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Moving Up In The World - The Pricing Out Of Purchasers

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I normally post Neal's charts in the charts thread but I felt this deserved a thread of its own


Historically, the average income of a first-time buyer was on the 6th decile of all household incomes but in the late 1990’s this began to rise and average first-time buyer incomes are now mid-way between the 7th and 8th deciles. Meanwhile, average incomes for home-movers were on the 8th decile during most of the 1990’s and early 2000’s but in 2005-06 they shot up to above the 9th decile as the second leg of the housing bubble inflated.

Of course if we stopped buy ipads we'd be fine :rolleyes:

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Nice work, it seems whichever way the deck is cut, prices look around a third too high.

But, but, if you give people new money they will buy at any price. :blink:

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"But, but, if you give people new money they will buy at any price :blink: "

I suppose that the root cause of the whole problem is cheap money and zero % interest rates. If mortgage rates were back up to the loft heights of 5%, where do you think prices would be?

The million dollar questions are:

  1. How much longer can money be made available so cheaply?
  2. Will money get any cheaper?
  3. In 10 years time, will we be sat here looking at mortgage rates of 0.5% and house prices at a million £?

Interest rates of the developed nations tend to move together, I suppose the last countries to lower rates are NZ and AU, they are both at 2.5% and 2.75% so I guess there is a little room for those currencies to fall.

From the looks of it there really needs to be a turning point, possibly another crisis that starts to send interest rates higher.

Until then the situation is this:

People need a house to live in, under this pressure they will borrow the maximum amount that they can afford to buy the best house they can.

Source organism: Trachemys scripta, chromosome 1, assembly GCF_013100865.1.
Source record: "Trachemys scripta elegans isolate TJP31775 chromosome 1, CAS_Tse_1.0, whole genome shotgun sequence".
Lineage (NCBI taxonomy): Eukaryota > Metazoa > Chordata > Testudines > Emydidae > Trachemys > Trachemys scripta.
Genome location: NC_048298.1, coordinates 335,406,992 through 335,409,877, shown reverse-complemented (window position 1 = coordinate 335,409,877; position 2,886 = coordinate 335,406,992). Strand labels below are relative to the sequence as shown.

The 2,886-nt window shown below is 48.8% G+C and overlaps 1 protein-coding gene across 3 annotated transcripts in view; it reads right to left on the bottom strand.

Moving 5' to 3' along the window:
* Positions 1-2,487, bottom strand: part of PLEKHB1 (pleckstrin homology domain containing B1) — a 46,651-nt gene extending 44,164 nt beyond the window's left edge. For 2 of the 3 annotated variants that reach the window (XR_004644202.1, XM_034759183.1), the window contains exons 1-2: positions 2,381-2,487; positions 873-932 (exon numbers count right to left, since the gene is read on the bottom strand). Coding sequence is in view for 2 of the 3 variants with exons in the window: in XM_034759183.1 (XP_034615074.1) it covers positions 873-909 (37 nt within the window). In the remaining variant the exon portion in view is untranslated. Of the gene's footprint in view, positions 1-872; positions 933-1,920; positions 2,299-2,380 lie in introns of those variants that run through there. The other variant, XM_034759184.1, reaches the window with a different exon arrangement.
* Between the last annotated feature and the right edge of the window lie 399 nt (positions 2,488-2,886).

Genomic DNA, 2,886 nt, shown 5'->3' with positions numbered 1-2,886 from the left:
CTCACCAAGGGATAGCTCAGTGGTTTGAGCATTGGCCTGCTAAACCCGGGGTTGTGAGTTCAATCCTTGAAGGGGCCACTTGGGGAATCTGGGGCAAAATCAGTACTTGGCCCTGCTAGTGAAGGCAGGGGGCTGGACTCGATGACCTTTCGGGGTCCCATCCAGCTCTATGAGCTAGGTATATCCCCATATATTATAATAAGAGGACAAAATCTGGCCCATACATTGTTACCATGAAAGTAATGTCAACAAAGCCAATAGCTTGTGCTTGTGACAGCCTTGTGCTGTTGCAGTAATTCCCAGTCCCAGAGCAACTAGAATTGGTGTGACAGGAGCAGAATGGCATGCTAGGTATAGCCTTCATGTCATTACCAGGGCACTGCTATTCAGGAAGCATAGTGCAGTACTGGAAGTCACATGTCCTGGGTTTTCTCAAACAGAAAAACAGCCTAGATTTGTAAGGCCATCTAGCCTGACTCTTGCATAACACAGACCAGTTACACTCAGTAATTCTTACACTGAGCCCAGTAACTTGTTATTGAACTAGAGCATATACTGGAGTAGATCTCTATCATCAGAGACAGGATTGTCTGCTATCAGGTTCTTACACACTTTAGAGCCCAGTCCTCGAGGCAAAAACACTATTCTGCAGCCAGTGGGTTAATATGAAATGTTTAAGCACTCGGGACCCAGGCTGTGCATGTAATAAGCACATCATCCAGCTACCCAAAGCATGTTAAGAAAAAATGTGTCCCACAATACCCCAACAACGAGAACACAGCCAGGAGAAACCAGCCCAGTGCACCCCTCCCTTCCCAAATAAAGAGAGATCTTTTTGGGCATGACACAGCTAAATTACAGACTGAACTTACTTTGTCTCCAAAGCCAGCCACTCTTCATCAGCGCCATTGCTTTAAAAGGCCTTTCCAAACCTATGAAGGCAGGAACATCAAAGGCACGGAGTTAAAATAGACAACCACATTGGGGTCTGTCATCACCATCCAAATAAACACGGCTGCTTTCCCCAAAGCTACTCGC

The price of borrowing essentially sets the price of property.

Personally I am still sticking to my 2015 below and I think it will be Japan and China who kick-start the storm. Don't forget folks then longer the can kicking goes on, the higher the debts become, the more ponzi schemes they add the more complex and fragile the global economy becomes.At some point it will break, it is inevitable, it came pretty close to it in 2008.

Back in 2008 is was stupid and excessive mortgage lending that caused the problem, today it is stupidly high public spending and borrowing that is going to cause the problem. Since many could not predict the exact timing of the 2008 crisis, then I should think that no one can predict the timing of the next crisis, but believe me it will happen.

The housing bubble ran for 7/8 years before falling apart, so I am predicting that the government debt bubble will last around the same amount of time. In the scale of things I believe that we are at the 2006 point which is disbelief that things are still continuing. The next part of the cycle will be the wile cyote moment when things start falling apart and everyone is acting like nothing is wrong.

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The problem here is that although people MAY borrow while they can at low rates, the other side of the coin is the Asset that is the mortgage ends up in someone elses pension funds, their savings returns and banks capital.

When the defaults come, and they must, that puts the rest of us at risk too.

This stupidity is systematically blowing up promises that cant be met.

Specially when "growth" is below interest rates.

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The UK economy is heavily reliant on pensioners:



Someone buying a single-life policy with payments increasing by three per cent each year could have expected a starting income of £5,040 from a pension pot of £100,000 in spring 2009, compared to just £3,580 this year.


At the moment, however, the average UK pension pot is estimated to be around £30,000

So where does this end? When your €100,000 pension pot only earns you €1k per year, but your house is still worth the same as 10 years ago.

There has to be a limit to these things, otherwise all pensions will need up on state support which will increase borrowings. Perhaps most of the property owning pensions will be forced financially into selling up, only problem with that is that there are very few suitable properties to downsize into.

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Another point is that the chart shows household incomes which likely as not doesn't mean just one income. That point isn't that clear in the text unless it's read very carefully - but it can be seen by reference to the values of income in the charts which at the lower levels are significantly higher than published incomes for individuals.

So the average single person these days has little or no chance of buying unless offered a fraudulent mortgage or participating in some sort of shared living arrangement.

Even Help to Buy likely won't help to buy in the single person's case.

Edited by billybong

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  • 238 Brexit, House prices and Summer 2020

    1. 1. Including the effects Brexit, where do you think average UK house prices will be relative to now in June 2020?

      • down 5% +
      • down 2.5%
      • Even
      • up 2.5%
      • up 5%

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